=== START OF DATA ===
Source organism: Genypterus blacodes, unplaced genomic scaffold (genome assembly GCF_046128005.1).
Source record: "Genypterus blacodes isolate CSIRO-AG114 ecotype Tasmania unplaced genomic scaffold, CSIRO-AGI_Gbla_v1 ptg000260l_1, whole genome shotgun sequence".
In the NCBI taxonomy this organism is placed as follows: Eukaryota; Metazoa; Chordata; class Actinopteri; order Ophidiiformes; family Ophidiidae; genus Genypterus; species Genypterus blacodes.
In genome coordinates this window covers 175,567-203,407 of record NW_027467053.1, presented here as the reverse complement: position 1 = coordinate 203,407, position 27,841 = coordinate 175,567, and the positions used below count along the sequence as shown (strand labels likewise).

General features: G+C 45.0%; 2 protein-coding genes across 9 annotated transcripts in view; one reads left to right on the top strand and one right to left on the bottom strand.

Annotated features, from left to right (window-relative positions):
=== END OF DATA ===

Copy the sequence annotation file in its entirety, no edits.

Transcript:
Source organism: Genypterus blacodes, unplaced genomic scaffold (genome assembly GCF_046128005.1).
Source record: "Genypterus blacodes isolate CSIRO-AG114 ecotype Tasmania unplaced genomic scaffold, CSIRO-AGI_Gbla_v1 ptg000260l_1, whole genome shotgun sequence".
In the NCBI taxonomy this organism is placed as follows: Eukaryota; Metazoa; Chordata; class Actinopteri; order Ophidiiformes; family Ophidiidae; genus Genypterus; species Genypterus blacodes.
In genome coordinates this window covers 175,567-203,407 of record NW_027467053.1, presented here as the reverse complement: position 1 = coordinate 203,407, position 27,841 = coordinate 175,567, and the positions used below count along the sequence as shown (strand labels likewise).

General features: G+C 45.0%; 2 protein-coding genes across 9 annotated transcripts in view; one reads left to right on the top strand and one right to left on the bottom strand.

Annotated features, from left to right (window-relative positions):